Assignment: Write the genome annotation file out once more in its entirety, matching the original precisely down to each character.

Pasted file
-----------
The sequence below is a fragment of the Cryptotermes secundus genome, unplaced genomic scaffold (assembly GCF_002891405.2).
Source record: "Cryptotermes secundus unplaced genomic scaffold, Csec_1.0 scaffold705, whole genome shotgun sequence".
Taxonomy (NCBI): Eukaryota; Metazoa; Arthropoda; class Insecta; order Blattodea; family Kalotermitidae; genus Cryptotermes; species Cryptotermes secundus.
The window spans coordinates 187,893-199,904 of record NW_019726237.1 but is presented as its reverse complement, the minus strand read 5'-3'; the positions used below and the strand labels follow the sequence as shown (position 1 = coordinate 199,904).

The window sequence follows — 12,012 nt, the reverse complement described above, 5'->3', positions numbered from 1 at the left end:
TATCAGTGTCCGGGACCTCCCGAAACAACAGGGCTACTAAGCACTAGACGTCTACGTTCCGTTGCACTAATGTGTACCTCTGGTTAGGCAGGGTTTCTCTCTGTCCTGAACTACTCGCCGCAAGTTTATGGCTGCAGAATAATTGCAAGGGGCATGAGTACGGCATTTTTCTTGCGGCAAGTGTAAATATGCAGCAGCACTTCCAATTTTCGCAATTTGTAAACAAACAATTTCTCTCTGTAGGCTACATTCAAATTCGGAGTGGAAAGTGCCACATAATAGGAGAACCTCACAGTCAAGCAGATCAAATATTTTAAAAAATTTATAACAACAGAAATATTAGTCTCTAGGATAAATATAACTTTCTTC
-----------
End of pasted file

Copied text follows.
The sequence below is a fragment of the Cryptotermes secundus genome, unplaced genomic scaffold (assembly GCF_002891405.2).
Source record: "Cryptotermes secundus unplaced genomic scaffold, Csec_1.0 scaffold705, whole genome shotgun sequence".
Taxonomy (NCBI): Eukaryota; Metazoa; Arthropoda; class Insecta; order Blattodea; family Kalotermitidae; genus Cryptotermes; species Cryptotermes secundus.
The window spans coordinates 187,893-199,904 of record NW_019726237.1 but is presented as its reverse complement, the minus strand read 5'-3'; the positions used below and the strand labels follow the sequence as shown (position 1 = coordinate 199,904).

The window sequence follows — 12,012 nt, the reverse complement described above, 5'->3', positions numbered from 1 at the left end:
TATCAGTGTCCGGGACCTCCCGAAACAACAGGGCTACTAAGCACTAGACGTCTACGTTCCGTTGCACTAATGTGTACCTCTGGTTAGGCAGGGTTTCTCTCTGTCCTGAACTACTCGCCGCAAGTTTATGGCTGCAGAATAATTGCAAGGGGCATGAGTACGGCATTTTTCTTGCGGCAAGTGTAAATATGCAGCAGCACTTCCAATTTTCGCAATTTGTAAACAAACAATTTCTCTCTGTAGGCTACATTCAAATTCGGAGTGGAAAGTGCCACATAATAGGAGAACCTCACAGTCAAGCAGATCAAATATTTTAAAAAATTTATAACAACAGAAATATTAGTCTCTAGGATAAATATAACTTTCTTC